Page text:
In the months preceding the arousal of this dormant energy hidden within my body, I noticed what appeared to me, to be some sort of preparation of my mind and body for what was to come. About eight months out, I started to increase the frequency of my meditation to at least once every day, for about a half hour. This was in contrast to not really doing much prior to that, other than an occasional practice. This sudden change in habit seemed to shift overnight as I read more and more about spirituality and mysticism, and as I started to really embrace the idea of the inter-connectedness of all living things. In my mind, this conceptual understanding, lead me to spontaneously have the desire to devote time every day to meditation and trying to clear my mind of the clutter that accumulated through everyday living. I didn’t in any way force myself to do it, or have to put forth much effort. It just seemed as though all of the sudden, meditation was supposed to be a part of my life, and it came naturally to me to sit in total silence as a means of connecting to a deeper part of my being. As I continued to do this every night, it became easier and easier for me to get into a state of quiet where I could then begin to envision a connection between my body and this source of everything.
The practice of meditation wasn’t a completely foreign subject for me; I had been doing it off and on since I was about 16 years old. It initially started when I began practicing a form of Okinawan karate called Uechi Ryu that incorporated an element of meditation before each session. From that point, I expanded upon it in my own free time outside of the dojo, which included some general techniques I had read about in various books on eastern philosophy. Even though I made some effort to learn about how to meditate through the experiences of others, I never adhered to any strict regimen or way of doing things that felt unnatural to me. This ideology has followed me through to today, where I still tend to listen more to myself and what I think is effective when it comes to seeking inner peace and quiet.
With regard to my increase in time spent actually in meditation; I attributed this not only to my renewed interest in the subject, but to what I considered to be an otherwise unexplainable need to increase the frequency of it. It’s as if I woke up one day and it was just what I had to do. And, several weeks into it, when I thought back in my mind, I couldn’t help but question how it was I went from more or less not doing anything, to all of the sudden not being able to be without it everyday. What switch had been flipped inside my body or mind that made this happen? What connection had been established between my neurons or my subtle bodies? I imagined having reached a tipping point in my subconscious mind as I continued to learn more, that let me know that without it, I wasn’t going to achieve much in a spiritual sense.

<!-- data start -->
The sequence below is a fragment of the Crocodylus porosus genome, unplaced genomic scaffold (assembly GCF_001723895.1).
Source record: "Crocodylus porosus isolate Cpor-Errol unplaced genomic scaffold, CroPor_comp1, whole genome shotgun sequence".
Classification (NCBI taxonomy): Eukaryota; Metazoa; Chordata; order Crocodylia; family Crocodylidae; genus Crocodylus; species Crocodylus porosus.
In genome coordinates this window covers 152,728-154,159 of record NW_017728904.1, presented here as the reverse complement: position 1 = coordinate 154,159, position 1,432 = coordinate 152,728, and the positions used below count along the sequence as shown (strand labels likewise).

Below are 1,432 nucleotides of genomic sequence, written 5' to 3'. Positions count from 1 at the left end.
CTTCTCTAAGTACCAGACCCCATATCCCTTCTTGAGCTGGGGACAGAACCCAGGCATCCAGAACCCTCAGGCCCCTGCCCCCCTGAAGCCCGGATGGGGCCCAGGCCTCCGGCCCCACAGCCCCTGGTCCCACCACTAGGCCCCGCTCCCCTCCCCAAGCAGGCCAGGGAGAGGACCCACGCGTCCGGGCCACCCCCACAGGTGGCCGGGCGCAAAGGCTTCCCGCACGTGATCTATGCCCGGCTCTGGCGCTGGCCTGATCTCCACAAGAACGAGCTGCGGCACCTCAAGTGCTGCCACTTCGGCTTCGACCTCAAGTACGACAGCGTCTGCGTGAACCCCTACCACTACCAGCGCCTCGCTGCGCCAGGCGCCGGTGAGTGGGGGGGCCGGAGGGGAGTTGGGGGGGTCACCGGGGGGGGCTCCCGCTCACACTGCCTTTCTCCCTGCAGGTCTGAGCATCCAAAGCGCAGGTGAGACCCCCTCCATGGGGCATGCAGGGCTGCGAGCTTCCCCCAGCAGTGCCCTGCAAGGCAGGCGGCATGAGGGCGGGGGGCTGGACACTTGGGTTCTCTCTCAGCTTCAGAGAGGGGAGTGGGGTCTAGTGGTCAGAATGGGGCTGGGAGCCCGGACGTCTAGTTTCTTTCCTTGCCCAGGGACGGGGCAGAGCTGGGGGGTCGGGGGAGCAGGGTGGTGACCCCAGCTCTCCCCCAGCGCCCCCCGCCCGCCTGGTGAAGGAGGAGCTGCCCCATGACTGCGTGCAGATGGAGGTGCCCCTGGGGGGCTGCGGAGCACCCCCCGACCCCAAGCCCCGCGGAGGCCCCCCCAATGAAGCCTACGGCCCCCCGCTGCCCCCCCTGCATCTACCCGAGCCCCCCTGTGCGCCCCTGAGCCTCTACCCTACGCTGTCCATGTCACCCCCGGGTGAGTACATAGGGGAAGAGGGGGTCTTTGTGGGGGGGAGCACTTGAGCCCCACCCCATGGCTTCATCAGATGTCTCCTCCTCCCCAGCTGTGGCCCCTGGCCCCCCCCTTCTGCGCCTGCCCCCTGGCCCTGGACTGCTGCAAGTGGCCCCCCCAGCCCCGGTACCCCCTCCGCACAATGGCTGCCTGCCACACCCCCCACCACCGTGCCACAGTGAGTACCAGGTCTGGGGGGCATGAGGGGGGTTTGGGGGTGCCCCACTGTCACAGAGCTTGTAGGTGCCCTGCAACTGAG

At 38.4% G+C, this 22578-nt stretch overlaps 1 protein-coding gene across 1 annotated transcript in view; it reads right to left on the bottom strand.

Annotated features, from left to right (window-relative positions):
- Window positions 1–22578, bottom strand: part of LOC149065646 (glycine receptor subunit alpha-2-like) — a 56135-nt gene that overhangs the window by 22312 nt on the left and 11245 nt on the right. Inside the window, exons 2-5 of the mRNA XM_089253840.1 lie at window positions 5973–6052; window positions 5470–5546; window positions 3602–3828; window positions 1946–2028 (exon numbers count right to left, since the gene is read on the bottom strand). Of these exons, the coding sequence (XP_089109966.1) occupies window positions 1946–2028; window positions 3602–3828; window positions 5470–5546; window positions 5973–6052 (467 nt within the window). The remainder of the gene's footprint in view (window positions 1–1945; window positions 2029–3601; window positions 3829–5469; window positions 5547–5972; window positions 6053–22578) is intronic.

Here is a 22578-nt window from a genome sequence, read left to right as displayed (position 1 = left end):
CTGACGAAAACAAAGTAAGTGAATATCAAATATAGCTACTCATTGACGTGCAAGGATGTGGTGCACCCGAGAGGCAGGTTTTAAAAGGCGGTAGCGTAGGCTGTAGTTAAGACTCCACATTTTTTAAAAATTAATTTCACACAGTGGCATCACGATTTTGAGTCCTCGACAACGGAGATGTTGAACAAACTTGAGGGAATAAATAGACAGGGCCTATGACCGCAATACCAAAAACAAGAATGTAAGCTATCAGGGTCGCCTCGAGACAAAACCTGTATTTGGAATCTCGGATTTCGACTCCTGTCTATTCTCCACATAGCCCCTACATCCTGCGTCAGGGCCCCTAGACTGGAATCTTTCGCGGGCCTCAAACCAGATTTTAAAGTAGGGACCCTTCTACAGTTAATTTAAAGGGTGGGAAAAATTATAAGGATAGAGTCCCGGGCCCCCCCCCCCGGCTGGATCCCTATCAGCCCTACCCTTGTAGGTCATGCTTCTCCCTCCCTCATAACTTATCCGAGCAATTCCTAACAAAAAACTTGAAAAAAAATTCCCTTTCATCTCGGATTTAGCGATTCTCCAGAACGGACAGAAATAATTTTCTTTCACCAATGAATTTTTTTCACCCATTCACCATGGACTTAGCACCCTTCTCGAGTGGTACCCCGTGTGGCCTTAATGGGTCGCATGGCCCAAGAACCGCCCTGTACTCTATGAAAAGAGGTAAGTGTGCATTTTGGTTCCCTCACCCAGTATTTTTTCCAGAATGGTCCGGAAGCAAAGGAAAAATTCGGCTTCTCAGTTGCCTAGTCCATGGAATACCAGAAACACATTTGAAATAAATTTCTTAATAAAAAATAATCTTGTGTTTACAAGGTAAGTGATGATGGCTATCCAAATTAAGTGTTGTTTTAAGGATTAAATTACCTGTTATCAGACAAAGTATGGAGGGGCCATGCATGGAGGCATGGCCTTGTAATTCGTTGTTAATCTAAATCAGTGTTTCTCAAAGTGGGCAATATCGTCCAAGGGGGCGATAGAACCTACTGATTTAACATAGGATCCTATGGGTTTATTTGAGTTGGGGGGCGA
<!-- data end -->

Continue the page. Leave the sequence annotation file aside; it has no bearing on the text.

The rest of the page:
While noticing that the more I actually sat in meditation and the easier it became for me to quiet my mind, I was able to get into a deeper state of silence than ever before. At times, I tended to lose my sense of the real world I was sitting in for something else – only to sense my mind wandering back and forth between the two as if balancing on the precipice between mundane human thoughts and whatever else was out there unseen. After several months of this increased practice and visualizing the nature of chakras in my mind, and trying to relate them to my life; I came to an understanding about what it was I was really doing. At least I think I did. Not really expecting any major breakthroughs, but simply trying to find deeper meaning in life, the thought came to me that while I sat there in darkness and solitude, I was simply doing the work that was necessary. It was during the quiet that answers to my unanswered questions were being revealed, albeit on a completely unknown level to my active mind. When I let my ego get the best of me and entertained the thought of waking up this dormant force within, I imagined it being manifested while sitting on the floor in meditation. But, as this thought occurred, I came to a personal conclusion that if anything were to happen, it would probably be spontaneously at some other time – either during my waking hours or at night; if only because I wasn’t forcing the issue and letting it just be. Even still, this was the furthest thing from my mind, because during this time I hadn’t even wrapped my head around the possibility anything like this would or could ever happen to me.